Study into asthma provides a paradigm shift in understanding of lifethreatening condition

A new study led by our University to understand how to improve the health of severe asthma patients has made a breakthrough finding, with the discovery being described as a ‘paradigm shift’ in understanding the life-threatening condition.

The international team from our Department of Infection, Immunity and Inflammation and the Department of Pharmaceutical Sciences, Jefferson School of Pharmacy, Thomas Jefferson University, discovered the presence of increased amounts of a protein – called PP5 – in the lungs of severe asthma patients.

They found that PP5 blocks the effects of the best medicines in improving the condition. This now provides researchers with a target in order to try and help improve the symptoms of the condition in sufferers. The team has published their findings in the journal Allergy - the European Journal of Allergy and Clinical Immunology.

The lead author of the study, Dr Yassine Amrani, Associate Professor in Respiratory Immunology at the University of Leicester, said: “The study demonstrated for the first time that a protein called PP5 was significantly up-regulated in the lungs of severe asthmatic patients compared to healthy controls. The test tube study allowed us to show that this protein was playing a key role in suppressing the anti-inflammatory action of corticosteroid, thus identifying this protein as a potential new player in reducing patients’ response to corticosteroid therapy.”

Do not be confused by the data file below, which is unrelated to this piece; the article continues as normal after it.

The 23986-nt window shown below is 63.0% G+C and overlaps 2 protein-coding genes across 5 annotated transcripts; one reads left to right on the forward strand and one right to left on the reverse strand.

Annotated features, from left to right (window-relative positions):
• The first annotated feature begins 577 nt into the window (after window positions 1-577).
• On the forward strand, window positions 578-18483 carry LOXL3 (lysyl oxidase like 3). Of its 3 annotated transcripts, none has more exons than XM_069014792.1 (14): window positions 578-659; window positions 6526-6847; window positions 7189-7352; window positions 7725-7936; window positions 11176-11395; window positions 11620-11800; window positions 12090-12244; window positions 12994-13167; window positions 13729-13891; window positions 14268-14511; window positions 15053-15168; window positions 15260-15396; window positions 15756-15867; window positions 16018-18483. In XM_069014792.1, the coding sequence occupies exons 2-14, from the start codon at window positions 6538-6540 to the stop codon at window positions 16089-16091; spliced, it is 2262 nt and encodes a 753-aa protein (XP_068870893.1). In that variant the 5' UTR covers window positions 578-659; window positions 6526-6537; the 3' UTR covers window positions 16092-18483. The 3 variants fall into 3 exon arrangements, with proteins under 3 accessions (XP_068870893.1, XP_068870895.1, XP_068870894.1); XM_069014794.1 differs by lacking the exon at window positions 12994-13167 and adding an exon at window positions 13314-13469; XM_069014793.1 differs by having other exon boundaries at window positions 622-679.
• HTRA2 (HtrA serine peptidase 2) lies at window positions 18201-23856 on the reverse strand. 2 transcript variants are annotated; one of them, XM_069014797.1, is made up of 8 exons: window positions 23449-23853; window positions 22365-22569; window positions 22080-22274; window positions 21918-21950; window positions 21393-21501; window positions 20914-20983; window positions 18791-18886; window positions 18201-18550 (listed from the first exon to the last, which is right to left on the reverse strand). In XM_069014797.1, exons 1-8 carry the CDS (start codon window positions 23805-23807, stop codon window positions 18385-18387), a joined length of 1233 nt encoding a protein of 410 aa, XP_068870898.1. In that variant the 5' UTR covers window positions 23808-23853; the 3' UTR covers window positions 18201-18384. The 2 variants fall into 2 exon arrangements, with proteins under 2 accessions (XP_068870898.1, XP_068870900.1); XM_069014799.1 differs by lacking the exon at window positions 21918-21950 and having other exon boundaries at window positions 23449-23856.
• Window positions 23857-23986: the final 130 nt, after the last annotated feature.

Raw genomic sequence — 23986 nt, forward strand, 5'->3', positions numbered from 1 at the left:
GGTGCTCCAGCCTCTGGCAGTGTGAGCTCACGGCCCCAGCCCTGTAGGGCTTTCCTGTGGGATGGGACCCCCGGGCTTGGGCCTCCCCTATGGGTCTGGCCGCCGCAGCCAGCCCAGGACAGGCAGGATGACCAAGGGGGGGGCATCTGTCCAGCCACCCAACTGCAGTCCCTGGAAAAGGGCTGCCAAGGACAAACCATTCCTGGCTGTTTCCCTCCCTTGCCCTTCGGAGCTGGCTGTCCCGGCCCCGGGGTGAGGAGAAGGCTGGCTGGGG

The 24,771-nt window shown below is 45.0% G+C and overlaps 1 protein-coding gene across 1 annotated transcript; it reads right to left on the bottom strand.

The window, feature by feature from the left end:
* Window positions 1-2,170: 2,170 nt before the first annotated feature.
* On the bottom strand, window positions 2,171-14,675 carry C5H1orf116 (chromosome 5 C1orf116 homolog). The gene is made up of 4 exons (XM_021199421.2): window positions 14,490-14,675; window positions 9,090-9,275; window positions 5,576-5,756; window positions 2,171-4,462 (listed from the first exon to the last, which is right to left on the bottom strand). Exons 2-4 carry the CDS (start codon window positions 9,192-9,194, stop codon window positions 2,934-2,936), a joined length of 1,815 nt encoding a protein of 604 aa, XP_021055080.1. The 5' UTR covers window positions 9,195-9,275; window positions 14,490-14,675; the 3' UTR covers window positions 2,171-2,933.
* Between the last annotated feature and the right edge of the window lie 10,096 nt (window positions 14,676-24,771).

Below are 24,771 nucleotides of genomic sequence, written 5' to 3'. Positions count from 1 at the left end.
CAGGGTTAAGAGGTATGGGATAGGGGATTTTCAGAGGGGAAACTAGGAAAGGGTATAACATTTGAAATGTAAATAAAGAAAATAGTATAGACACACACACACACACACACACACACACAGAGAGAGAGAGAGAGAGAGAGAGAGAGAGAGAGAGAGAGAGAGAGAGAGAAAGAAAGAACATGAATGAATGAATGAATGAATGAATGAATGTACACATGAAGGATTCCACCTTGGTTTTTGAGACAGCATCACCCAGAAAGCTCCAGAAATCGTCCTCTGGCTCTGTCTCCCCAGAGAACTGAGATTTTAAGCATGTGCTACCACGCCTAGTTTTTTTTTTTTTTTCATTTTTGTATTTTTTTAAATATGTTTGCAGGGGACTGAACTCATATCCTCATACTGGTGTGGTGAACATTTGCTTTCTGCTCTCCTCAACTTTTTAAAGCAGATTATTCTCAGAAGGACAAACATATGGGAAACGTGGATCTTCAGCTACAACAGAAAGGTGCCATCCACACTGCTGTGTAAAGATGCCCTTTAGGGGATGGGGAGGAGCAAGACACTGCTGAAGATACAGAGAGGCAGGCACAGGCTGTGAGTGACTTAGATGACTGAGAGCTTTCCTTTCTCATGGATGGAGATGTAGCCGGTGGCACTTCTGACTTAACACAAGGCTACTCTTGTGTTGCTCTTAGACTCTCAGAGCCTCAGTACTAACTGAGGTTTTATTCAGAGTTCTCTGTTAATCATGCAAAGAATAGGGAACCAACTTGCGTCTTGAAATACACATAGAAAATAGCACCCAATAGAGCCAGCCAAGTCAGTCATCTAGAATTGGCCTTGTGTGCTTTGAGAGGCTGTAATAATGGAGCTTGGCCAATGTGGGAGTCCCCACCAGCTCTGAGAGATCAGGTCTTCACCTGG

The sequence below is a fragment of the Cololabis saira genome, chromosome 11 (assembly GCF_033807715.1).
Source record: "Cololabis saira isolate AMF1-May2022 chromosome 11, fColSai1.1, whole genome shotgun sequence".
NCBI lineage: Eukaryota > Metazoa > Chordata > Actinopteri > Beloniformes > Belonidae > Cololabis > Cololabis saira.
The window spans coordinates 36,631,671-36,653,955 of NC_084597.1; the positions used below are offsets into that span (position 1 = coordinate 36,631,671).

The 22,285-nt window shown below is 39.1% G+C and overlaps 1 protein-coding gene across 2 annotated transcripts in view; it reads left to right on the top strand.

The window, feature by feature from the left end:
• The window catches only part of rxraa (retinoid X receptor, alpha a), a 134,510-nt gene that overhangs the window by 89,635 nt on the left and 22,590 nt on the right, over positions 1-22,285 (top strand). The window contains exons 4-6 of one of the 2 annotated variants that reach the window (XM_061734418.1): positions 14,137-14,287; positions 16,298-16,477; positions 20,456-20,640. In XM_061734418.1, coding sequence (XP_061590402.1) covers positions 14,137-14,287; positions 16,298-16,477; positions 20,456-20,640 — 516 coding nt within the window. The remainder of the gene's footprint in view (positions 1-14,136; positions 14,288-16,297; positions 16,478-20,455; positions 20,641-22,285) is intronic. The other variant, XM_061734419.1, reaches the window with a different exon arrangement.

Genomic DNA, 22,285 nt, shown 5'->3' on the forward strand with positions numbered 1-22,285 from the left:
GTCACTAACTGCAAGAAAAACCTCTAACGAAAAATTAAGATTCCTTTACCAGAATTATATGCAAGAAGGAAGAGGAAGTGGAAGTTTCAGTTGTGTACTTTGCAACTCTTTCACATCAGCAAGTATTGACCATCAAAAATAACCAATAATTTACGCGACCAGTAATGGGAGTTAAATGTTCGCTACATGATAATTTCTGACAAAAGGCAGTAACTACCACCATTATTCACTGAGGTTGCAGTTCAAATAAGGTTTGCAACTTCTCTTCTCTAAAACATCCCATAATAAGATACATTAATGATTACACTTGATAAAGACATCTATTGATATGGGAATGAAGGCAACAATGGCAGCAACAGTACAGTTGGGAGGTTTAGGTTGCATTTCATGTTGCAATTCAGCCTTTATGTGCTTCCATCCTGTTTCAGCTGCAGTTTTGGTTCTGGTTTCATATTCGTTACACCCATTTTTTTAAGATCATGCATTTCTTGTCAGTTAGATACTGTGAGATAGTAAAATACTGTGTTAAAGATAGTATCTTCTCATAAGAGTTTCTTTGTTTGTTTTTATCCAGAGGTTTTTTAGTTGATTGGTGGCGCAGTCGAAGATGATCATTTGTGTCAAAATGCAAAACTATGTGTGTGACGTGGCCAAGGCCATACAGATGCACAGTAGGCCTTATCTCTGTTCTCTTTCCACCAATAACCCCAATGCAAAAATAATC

The researchers say that their study shows that some severe asthma patients - despite being compliant to their treatment - may fail to properly benefit from their corticosteroid therapy because of the presence of heightened inhibitory signals driven by this protein called PP5 which blunts patients’ response to their best medicine.

Understanding the mechanisms driving this abnormal expression of PP5 in severe asthma could lead to novel treatments.

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